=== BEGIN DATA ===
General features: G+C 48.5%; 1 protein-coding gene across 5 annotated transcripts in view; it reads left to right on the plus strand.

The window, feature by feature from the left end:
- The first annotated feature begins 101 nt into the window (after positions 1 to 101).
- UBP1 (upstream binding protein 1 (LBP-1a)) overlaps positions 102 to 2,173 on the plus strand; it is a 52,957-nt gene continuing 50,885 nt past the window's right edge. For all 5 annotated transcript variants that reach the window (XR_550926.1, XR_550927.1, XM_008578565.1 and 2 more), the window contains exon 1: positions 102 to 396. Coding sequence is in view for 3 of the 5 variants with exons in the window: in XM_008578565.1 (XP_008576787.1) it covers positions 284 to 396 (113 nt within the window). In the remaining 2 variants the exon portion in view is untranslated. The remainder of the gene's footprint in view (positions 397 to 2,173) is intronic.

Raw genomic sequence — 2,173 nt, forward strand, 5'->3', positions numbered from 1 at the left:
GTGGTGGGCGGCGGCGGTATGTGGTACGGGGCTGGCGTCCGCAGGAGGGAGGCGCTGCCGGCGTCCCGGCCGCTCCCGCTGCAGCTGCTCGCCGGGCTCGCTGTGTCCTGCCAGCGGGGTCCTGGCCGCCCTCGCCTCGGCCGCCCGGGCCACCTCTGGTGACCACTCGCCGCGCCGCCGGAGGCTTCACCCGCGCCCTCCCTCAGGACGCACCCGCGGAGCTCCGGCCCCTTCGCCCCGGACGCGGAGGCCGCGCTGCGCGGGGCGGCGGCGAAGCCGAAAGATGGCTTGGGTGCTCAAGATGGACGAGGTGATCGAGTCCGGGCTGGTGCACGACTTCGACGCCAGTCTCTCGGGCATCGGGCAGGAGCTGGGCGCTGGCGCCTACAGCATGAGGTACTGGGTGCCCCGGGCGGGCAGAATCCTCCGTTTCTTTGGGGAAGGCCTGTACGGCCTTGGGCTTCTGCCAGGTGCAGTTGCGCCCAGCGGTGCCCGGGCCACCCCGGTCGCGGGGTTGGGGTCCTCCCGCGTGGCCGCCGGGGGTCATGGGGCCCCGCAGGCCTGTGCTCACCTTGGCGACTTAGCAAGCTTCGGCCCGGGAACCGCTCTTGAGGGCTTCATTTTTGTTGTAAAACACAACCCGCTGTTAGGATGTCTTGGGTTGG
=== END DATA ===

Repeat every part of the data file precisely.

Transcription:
General features: G+C 48.5%; 1 protein-coding gene across 5 annotated transcripts in view; it reads left to right on the plus strand.

The window, feature by feature from the left end:
- The first annotated feature begins 101 nt into the window (after positions 1 to 101).
- UBP1 (upstream binding protein 1 (LBP-1a)) overlaps positions 102 to 2,173 on the plus strand; it is a 52,957-nt gene continuing 50,885 nt past the window's right edge. For all 5 annotated transcript variants that reach the window (XR_550926.1, XR_550927.1, XM_008578565.1 and 2 more), the window contains exon 1: positions 102 to 396. Coding sequence is in view for 3 of the 5 variants with exons in the window: in XM_008578565.1 (XP_008576787.1) it covers positions 284 to 396 (113 nt within the window). In the remaining 2 variants the exon portion in view is untranslated. The remainder of the gene's footprint in view (positions 397 to 2,173) is intronic.

Raw genomic sequence — 2,173 nt, forward strand, 5'->3', positions numbered from 1 at the left:
GTGGTGGGCGGCGGCGGTATGTGGTACGGGGCTGGCGTCCGCAGGAGGGAGGCGCTGCCGGCGTCCCGGCCGCTCCCGCTGCAGCTGCTCGCCGGGCTCGCTGTGTCCTGCCAGCGGGGTCCTGGCCGCCCTCGCCTCGGCCGCCCGGGCCACCTCTGGTGACCACTCGCCGCGCCGCCGGAGGCTTCACCCGCGCCCTCCCTCAGGACGCACCCGCGGAGCTCCGGCCCCTTCGCCCCGGACGCGGAGGCCGCGCTGCGCGGGGCGGCGGCGAAGCCGAAAGATGGCTTGGGTGCTCAAGATGGACGAGGTGATCGAGTCCGGGCTGGTGCACGACTTCGACGCCAGTCTCTCGGGCATCGGGCAGGAGCTGGGCGCTGGCGCCTACAGCATGAGGTACTGGGTGCCCCGGGCGGGCAGAATCCTCCGTTTCTTTGGGGAAGGCCTGTACGGCCTTGGGCTTCTGCCAGGTGCAGTTGCGCCCAGCGGTGCCCGGGCCACCCCGGTCGCGGGGTTGGGGTCCTCCCGCGTGGCCGCCGGGGGTCATGGGGCCCCGCAGGCCTGTGCTCACCTTGGCGACTTAGCAAGCTTCGGCCCGGGAACCGCTCTTGAGGGCTTCATTTTTGTTGTAAAACACAACCCGCTGTTAGGATGTCTTGGGTTGG